Our Assessment: The London Armoury was founded in February of 1856 and among its noted shareholders were Robert Adams, known for the revolver bearing his name, and his cousin, James Kerr. Through the production of the Adams Patent revolver, the company was very successful but in 1859 dispute occurred about shifting production emphasis to rifles as opposed to handguns. They ended up choosing to focus on rifles and got various contracts for the 1853 Enfield rifle, because of this Adams left the firm and Kerr became a key figure in their business. He kept an interest in revolvers and ended up being granted a few patents of his own. In 1859 London Armoury began manufacturing a new revolver which became known as Kerr’s patent.

Sales of the new revolver were modest and mostly sold to volunteer units and commercial outfits. In 1861 the United States government purchased 16 revolvers and this is the only documented sale to the U.S. government. In 1861 when the Civil War broke out, Confederate War Department Captain Caleb Huse went to Europe aiming to purchase various arms for the Confederacy. He went to London Armoury with the goal of securing all their output of arms, a problem with Union purchasing agents and a British Government contract allowed for the success of this plan which in essence made the LAC a Confederate Armoury in England. Around September of 1861 the Bermuda arrived in Savannah carrying some of the first blockade-ran ordnance from Europe with weapons from LAC. Shipments of Enfield rifles and Kerr revolvers continued at a steady pace from 1862 to 1864 and at least 7,000 were made for the CSA with other estimates being 9,000. The revolver was held in high regard and considered one of the finest arms provided to the Confederacy. The revolvers were simple to operate and used a sidehammer similar to rifles of the time. Because of this they were also very easy to repair. It could be repaired by any gunsmith without the need for mush knowledge of revolvers. The revolvers were made in .36 and .44 calibers with both double action and single action available. Only .44 caliber single action revolvers were sent to the Confederacy. Because of the London Armoury sending all of their arms to a single buyer, their fates were so closely intertwined that they dissolved only a year after the fall of the Confederacy. The Confederacy had two Army contracts and an 1861 Navy contract for 1,000 guns very early in the production run. An unknown number was also purchased for private sale to Confederate soldiers once they reached the south. A 1987 estimate states that the Confederate serial numbers started at 3,000 but more recent numbers indicate the start of the Confederate guns at 1,500, so this one may have been one of the very first purchased by the CSA. It retains a lot of its blued finish, has nice mechanics, and a surprisingly impressive bore for a gun of its age that was subjected to the use of black powder. This will make a great addition to just about any collection with an interest in antique revolvers or Civil War era weapons. Please see our photos and good luck!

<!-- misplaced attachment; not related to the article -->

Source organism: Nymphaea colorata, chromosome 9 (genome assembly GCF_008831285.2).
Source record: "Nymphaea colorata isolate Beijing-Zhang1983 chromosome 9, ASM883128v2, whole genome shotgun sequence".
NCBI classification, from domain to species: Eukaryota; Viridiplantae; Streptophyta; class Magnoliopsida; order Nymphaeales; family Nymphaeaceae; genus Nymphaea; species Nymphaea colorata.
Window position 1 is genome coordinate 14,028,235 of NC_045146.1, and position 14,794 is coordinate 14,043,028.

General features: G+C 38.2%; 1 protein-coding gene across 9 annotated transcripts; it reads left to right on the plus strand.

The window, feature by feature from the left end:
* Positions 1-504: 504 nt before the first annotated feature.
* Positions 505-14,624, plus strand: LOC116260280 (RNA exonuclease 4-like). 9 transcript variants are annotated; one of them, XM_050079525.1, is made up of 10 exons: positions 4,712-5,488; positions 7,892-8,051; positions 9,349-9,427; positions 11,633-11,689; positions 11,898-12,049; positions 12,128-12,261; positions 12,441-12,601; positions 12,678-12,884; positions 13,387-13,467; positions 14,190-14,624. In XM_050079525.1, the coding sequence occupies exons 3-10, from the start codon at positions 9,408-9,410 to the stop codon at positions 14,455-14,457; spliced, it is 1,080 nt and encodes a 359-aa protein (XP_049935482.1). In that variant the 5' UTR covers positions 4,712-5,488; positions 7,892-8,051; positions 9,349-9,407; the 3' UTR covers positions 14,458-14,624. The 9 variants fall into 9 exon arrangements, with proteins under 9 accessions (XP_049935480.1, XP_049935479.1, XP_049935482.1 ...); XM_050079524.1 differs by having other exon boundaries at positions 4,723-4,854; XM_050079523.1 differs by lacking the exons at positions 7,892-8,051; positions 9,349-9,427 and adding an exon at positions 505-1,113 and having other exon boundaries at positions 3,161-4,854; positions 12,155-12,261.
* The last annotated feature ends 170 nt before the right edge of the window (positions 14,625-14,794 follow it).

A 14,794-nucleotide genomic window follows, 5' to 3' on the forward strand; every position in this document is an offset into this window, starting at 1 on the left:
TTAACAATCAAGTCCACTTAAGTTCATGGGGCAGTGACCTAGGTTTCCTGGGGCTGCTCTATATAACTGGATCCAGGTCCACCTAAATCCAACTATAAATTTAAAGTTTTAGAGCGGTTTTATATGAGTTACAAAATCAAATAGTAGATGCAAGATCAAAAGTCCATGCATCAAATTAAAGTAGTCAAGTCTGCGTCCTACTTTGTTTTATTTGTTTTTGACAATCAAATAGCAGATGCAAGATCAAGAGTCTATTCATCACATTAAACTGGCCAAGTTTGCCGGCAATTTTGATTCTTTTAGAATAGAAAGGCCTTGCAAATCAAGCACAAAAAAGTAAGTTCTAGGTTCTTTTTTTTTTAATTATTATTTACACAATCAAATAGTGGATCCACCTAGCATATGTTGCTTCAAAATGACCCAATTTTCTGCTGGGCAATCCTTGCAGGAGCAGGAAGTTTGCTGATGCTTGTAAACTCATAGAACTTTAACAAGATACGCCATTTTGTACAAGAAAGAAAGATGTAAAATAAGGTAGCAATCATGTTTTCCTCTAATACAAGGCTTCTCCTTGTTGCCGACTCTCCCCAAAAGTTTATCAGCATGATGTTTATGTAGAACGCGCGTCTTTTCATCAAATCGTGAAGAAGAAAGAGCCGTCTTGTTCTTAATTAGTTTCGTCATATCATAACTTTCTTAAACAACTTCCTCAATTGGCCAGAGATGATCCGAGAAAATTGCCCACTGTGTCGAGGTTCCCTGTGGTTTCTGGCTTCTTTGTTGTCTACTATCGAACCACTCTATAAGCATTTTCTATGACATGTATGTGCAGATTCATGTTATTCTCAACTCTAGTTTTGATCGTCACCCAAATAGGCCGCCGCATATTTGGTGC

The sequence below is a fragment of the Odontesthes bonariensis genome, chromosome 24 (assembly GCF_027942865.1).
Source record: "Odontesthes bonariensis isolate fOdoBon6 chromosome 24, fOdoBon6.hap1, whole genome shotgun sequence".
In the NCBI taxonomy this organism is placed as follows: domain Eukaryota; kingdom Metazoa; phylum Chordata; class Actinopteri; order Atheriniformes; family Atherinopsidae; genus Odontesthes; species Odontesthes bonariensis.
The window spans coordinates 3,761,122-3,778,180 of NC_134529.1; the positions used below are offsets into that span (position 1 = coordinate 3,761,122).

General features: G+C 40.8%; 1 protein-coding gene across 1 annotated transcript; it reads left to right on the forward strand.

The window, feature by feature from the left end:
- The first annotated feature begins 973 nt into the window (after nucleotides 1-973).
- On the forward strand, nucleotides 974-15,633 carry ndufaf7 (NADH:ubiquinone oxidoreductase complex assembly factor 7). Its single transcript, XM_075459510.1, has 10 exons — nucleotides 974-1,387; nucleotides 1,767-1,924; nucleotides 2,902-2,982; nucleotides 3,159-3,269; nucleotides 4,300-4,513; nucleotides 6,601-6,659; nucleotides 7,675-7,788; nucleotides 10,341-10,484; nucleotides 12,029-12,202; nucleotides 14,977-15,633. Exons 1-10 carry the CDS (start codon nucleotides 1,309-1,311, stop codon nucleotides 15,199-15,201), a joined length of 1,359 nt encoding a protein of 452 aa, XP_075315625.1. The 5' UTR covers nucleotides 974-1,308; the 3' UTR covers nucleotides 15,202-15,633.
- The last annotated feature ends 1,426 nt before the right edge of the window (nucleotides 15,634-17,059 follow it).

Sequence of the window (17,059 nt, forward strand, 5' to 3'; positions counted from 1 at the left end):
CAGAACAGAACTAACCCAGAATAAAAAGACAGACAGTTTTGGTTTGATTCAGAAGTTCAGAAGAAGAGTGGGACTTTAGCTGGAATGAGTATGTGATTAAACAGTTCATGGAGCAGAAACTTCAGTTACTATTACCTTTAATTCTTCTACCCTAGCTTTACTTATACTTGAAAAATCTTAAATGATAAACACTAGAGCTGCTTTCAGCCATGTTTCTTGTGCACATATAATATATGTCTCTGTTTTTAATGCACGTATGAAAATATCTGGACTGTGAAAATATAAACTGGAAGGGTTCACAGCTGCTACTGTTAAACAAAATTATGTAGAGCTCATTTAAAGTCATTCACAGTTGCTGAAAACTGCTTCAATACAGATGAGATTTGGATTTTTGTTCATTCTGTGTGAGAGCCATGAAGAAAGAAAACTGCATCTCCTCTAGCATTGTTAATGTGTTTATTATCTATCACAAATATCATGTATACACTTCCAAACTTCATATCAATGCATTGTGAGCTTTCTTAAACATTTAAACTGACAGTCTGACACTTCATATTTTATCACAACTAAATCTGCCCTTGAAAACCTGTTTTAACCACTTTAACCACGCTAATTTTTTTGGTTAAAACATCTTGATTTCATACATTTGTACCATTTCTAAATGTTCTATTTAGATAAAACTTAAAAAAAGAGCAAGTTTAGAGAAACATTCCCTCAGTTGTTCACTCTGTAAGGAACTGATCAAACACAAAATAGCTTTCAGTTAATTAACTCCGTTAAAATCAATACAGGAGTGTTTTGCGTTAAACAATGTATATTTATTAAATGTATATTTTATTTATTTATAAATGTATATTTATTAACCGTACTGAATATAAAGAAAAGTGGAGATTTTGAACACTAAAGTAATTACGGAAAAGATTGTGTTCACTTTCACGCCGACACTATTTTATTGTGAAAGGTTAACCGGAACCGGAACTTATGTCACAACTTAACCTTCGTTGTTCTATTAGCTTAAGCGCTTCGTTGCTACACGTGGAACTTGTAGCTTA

Some are hot, some are not, but thankfully most can be shot!

London Armoury Co. Kerr's Patent Revolver .44 Cal 6" Single Action Antique
London Armoury Co. Kerr’s Patent Revolver .44 Cal 6″ Single Action Antique